Getting intimate with a hot Swede
My Saab, that is – When I bought it, it had a leaking head gasket and some overheating issues. Well, what did you think I meant? 😉
So a couple of weeks ago, I took it into my garage and started stripping the engine bay out. All I can say is: what a pig of a job! It seems like everything on this car is bolted to everything else, or at least is in the way of something else you need to remove.
I’d just got started on the stripdown when I got to the bit in the manual that says ‘The tensioner spring must now be compressed and held in compression using a home-made tool’. Aargh! In spite of reading the manual twice, I’d managed to miss that bit. So off I went home again to make my tool. So much for doing the job in a day!
Day two started a bit better – I’d got everything off (and only chewed up two bolt heads in the process) and undone the head bolts. Ready to get the head off!
Disaster. As I pulled the head up, it slipped a little and neatly snapped off the top of the timing chain guide sticking out of the block. Aargh again! So then I had to remove the timing cover to get to it- a pig of a job in itself. After two days battle, the car looked like this:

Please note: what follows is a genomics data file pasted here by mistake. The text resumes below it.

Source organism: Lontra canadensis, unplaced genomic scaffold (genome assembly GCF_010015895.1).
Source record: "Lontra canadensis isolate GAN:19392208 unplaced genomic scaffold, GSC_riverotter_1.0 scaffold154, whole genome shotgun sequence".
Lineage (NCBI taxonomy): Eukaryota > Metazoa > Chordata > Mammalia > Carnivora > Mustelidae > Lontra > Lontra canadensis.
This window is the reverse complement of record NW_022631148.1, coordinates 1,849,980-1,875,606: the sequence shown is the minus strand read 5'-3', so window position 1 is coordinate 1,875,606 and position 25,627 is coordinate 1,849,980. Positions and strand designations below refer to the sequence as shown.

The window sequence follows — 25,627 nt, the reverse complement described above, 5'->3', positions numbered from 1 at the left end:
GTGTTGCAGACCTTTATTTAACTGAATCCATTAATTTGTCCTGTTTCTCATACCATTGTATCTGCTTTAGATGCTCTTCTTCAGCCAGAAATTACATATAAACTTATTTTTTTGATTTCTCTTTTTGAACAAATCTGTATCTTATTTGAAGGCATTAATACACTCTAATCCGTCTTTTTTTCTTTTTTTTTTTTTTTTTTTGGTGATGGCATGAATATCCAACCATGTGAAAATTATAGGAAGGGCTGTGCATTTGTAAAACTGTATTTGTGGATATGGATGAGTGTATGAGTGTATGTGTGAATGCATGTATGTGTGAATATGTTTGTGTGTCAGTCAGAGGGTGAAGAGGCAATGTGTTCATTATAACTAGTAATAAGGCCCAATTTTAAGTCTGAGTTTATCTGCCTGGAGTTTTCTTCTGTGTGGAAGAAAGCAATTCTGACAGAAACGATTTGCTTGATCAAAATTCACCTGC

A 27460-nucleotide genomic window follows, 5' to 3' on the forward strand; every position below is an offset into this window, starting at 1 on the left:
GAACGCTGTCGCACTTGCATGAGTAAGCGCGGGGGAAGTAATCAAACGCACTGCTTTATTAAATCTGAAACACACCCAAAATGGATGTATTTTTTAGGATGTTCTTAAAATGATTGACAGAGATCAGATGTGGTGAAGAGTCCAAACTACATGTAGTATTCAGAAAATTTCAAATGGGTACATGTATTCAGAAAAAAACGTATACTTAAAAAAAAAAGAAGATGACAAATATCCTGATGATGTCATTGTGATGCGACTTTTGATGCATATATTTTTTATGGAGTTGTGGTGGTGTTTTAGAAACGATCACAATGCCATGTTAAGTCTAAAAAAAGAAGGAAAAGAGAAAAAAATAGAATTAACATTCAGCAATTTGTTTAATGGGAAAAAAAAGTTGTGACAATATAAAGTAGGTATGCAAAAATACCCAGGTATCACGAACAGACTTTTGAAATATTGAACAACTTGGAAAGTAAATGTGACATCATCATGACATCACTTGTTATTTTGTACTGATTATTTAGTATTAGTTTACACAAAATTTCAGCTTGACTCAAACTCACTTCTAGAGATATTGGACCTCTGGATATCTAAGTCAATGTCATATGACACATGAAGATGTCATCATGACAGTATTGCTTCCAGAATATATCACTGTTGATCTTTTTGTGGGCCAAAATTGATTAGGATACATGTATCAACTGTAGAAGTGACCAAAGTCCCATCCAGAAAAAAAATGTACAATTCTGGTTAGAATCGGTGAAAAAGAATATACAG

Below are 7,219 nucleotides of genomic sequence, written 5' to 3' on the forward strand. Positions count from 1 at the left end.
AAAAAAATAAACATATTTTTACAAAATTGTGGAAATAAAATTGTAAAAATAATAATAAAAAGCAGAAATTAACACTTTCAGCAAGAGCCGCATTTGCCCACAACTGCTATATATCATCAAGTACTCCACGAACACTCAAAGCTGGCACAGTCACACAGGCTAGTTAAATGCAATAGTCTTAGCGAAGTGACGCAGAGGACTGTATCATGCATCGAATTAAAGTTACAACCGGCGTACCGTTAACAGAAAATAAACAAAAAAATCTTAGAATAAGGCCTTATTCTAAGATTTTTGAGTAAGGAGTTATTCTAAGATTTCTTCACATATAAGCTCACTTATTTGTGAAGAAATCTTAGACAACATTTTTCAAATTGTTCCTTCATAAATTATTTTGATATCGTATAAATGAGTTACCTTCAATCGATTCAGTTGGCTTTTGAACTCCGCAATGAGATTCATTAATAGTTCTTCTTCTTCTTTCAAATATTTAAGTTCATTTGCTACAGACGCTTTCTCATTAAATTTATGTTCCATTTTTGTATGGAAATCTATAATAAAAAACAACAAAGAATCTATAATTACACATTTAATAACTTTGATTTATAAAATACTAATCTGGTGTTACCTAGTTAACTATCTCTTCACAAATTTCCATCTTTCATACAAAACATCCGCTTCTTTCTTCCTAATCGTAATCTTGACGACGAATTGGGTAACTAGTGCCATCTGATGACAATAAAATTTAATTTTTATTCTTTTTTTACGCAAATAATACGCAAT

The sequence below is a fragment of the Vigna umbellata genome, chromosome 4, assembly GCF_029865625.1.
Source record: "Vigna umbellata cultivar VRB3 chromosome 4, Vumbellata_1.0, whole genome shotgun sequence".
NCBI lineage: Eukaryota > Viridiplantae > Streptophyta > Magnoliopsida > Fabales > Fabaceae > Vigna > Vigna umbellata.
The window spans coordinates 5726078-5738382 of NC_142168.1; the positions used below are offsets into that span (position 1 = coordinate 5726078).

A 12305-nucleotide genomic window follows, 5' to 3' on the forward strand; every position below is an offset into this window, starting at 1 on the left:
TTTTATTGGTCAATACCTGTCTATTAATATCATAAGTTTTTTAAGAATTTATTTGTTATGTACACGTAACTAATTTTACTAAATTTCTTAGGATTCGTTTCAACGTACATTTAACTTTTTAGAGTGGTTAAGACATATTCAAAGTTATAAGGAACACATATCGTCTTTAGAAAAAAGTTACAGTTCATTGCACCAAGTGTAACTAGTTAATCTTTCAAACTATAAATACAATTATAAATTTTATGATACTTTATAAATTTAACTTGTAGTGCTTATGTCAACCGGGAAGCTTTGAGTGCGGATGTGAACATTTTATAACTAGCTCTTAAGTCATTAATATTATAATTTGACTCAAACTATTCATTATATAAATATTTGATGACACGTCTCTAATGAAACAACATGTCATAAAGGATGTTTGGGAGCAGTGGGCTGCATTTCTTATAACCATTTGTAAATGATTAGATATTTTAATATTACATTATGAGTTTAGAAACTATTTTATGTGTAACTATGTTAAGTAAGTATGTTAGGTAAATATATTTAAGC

Not quite what I was hoping for. See those bottom bolt holes on the inlet manifold? Can you imagine how difficult they are to get to with the manifold bolted to the head? I bet you can’t!
On the Monday, I ordered the new bit, and waited for it to turn up. And waited. It finally turned up on Wednesday the following week! And here it is in place (long white plastic thing):
If you look closely, you’ll see what I mean about everything being in the way – you will see that the guide is *just* blocked from being removed by the cog at the bottom. To remove the cog means taking the balance chain off, which in turn means removing pretty much everything you see in that picture!
Anyway, to cut a long story short(ish), I got everything back together, and the car is now running fine, save for a small coolant leak which I’ll deal with soon. Just needs a new washer, and should only take 5 minutes to fix (he says with fingers crossed!). Hopefully, that’ll be the end of it – I’ve seen enough of that engine bay to last a lifetime!
So there you go – next time you’re struggling with your Triumph, take comfort in the simplicity of it, and enjoy all that space you have to work in.
On the positive side though, the engine is in pretty decent nick, considering the 146,000 miles on the clock. There is virtually no wear anywhere, and in fact you can still see the honing marks on the bores. Impressive stuff – this engine should be good for another 150k!
Not exactly TR7 related, I know, but it turned out to be a bit of an adventure, so I thought it was worth blogging anyway. Hopefully, I’ll be able to get back to the ‘7 soon!